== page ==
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Quantifying Homicide Injuries:: A Swedish Time Trend Study Using the Homicide Injury Scale
Uppsala University, Disciplinary Domain of Medicine and Pharmacy, Faculty of Medicine, Department of Surgical Sciences, Forensic Medicine.
Karolinska Institute, Stockholm, Sweden.
Uppsala University, Disciplinary Domain of Medicine and Pharmacy, Faculty of Medicine, Department of Surgical Sciences, Forensic Medicine.
2017 (English)In: Scandinavian Journal of Forensic Science, ISSN 2353-0707, Vol. 23, no 2Article in journal (Refereed) Published
Abstract [en]

Studies report that the homicide rate has decreased considerably in most Western countries since the 1990s. However, few studies have examined the level of injury in homicides. The injury severity in homicide victims was studied in the Stockholm area using both the Homicide Injury Scale (HIS) and the number of lethal injuries per victim. Cases were included from four periods; 1976-78, 1986- 88, 1996-98, and 2006-08. The number of homicides with overkill according to the HIS was significantly higher in 1996-98 compared to 1976-78. Compared with 1976-78, the number of lethal injuries per victim was significantly higher both in 1986-88 and 1996-98. There are various possible reasons for the changes, including a brutalization of lethal violence or a more effective trauma care. More in-depth analysis of individual cases together with research on victims of attempted homicides is needed to explain these shifts in injury severity.

Place, publisher, year, edition, pages
2017. Vol. 23, no 2
National Category
Forensic Science
Identifiers
URN: urn:nbn:se:uu:diva-383632DOI: 10.1515/sjfs-2017-0005OAI: oai:DiVA.org:uu-383632DiVA, id: diva2:1316742
Available from: 2019-05-20 Created: 2019-05-20 Last updated: 2019-09-03Bibliographically approved
In thesis
1. Homicide Injury Quantification: Measures of injury severity in homicide victims and associations with homicide characteristics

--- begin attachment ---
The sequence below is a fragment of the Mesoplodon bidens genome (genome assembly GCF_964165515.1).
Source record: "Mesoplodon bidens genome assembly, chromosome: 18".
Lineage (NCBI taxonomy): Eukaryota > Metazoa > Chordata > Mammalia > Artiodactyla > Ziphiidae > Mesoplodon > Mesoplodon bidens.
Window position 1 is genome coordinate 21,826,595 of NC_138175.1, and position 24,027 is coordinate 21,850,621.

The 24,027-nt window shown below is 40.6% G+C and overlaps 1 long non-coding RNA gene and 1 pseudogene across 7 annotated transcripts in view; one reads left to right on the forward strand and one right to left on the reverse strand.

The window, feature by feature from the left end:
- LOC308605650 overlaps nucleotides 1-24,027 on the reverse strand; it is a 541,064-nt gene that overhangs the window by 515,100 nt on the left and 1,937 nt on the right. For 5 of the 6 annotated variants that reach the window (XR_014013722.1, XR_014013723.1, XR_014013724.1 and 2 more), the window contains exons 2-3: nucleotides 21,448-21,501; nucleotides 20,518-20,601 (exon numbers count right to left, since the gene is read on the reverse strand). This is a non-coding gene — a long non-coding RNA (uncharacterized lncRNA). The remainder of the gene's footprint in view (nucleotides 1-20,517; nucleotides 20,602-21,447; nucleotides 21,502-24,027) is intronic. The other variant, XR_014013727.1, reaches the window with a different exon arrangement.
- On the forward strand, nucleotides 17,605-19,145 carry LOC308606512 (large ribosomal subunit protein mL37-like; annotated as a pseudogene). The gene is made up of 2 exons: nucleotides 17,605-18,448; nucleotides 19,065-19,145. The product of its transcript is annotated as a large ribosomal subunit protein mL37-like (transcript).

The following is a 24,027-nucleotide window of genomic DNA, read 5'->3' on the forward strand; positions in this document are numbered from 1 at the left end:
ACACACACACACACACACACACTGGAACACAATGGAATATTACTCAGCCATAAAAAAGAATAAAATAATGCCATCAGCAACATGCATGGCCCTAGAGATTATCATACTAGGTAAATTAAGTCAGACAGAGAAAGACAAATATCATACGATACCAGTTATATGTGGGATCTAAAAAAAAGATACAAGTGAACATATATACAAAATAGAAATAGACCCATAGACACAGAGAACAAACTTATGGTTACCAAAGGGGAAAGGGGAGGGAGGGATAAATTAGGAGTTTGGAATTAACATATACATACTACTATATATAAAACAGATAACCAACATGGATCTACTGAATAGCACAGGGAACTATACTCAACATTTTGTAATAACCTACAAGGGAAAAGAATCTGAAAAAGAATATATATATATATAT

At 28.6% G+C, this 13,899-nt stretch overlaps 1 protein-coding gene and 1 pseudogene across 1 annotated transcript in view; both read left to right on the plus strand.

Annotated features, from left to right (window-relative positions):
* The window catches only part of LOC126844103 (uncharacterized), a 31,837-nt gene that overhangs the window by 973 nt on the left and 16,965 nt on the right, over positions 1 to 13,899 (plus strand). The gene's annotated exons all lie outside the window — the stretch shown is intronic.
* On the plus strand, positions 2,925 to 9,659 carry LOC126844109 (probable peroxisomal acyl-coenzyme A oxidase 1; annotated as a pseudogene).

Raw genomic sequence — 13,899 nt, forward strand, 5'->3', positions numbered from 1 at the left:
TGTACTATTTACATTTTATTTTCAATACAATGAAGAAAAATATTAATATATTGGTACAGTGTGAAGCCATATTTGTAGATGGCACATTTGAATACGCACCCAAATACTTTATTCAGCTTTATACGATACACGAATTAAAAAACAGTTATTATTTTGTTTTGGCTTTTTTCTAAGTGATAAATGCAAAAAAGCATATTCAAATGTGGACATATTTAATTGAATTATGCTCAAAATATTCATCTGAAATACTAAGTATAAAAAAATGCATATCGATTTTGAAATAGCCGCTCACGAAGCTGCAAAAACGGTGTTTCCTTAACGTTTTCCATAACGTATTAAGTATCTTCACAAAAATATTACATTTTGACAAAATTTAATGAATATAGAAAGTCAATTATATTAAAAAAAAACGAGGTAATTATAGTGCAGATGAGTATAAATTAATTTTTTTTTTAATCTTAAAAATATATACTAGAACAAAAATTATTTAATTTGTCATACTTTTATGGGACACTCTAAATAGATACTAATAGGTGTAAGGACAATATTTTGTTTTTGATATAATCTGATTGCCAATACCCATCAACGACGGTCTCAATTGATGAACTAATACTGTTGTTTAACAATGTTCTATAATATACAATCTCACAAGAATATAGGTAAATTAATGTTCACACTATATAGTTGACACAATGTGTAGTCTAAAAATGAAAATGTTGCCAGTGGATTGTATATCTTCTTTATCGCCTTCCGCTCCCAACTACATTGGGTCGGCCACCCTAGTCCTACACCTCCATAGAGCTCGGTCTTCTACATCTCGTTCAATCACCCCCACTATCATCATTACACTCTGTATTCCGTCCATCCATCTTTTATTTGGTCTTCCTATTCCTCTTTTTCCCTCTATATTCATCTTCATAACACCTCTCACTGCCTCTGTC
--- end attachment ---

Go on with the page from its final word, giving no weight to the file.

Open this publication in new window or tab >>Homicide Injury Quantification: Measures of injury severity in homicide victims and associations with homicide characteristics
2019 (English)Doctoral thesis, comprehensive summary (Other academic)
Abstract [en]

Some previous studies have found that the amount and severity of injuries in homicide victims correlate with different homicide characteristics, such as the victim-offender relationship and drug influence of the offender. If such relationships exist, they may be used by homicide investigators as part of an offender profiling.

Furthermore, injury severity may be helpful in understanding the nature of lethal violence. If the injuries change over time or differ between regions, this may say something about the underlying causes and thus help society to take preventive measures. However, measures of injury severity are often missing in homicide epidemiology. This may in part be due to a lack of standardized and accessible ways to quantify injuries in homicide victim.

To address these issues, there is a need for methods to quantify injury severity in homicide victims. The aim of the current thesis was to investigate different types of injury measures and their applicability to homicide victims. The aim was also to use such measures to address research questions related to offender profiling.

Starting off with injury scores used in trauma research and two scores developed specifically for homicide victims, these measures were applied to a general homicide population. Since there is no obvious “gold standard” for injury severity quantification on homicide victims, one had to be defined to validate the applied methods. Out of forensic experience and rational reasoning, the Sum of all AIS scores (SAIS) was proposed as a reference measure. The other scores were then evaluated through their correlations with the SAIS.

In the following study, the injury severity in homicides from different time periods was measured. There were statistically significant increases over time with respect to excessive injuries and the number of lethal injuries per victim. These changes can reflect both a brutalization of homicidal violence, improved trauma care, or shifts in the methods by which people are killed.

Next, the associations between injury severity and homicide characteristics were analysed. No relevant associations between injury severity and victim-offender relationship were found. Neither were there any connections between benzodiazepine influence in the offender and injury severity on the victim. Thus, the studies do not support the use of injury severity scores for offender profiling in a general homicide population.

Place, publisher, year, edition, pages
Uppsala: Acta Universitatis Upsaliensis, 2019. p. 40
Series
Digital Comprehensive Summaries of Uppsala Dissertations from the Faculty of Medicine, ISSN 1651-6206 ; 1578
Keywords
Homicide, Injury score, Injury quantification, Offender profiling
National Category
Forensic Science
Research subject
Forensic Medicine
Identifiers
urn:nbn:se:uu:diva-383637 (URN)978-91-513-0678-0 (ISBN)
Public defence
2019-08-30, Fåhraeussalen, Rudbecklaboratoriet, Dag Hammarskjölds väg 20, Uppsala, 09:00 (English)
Opponent
Supervisors
Available from: 2019-06-03 Created: 2019-05-21 Last updated: 2019-08-22Bibliographically approved

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Tamsen, FredrikThiblin, Ingemar

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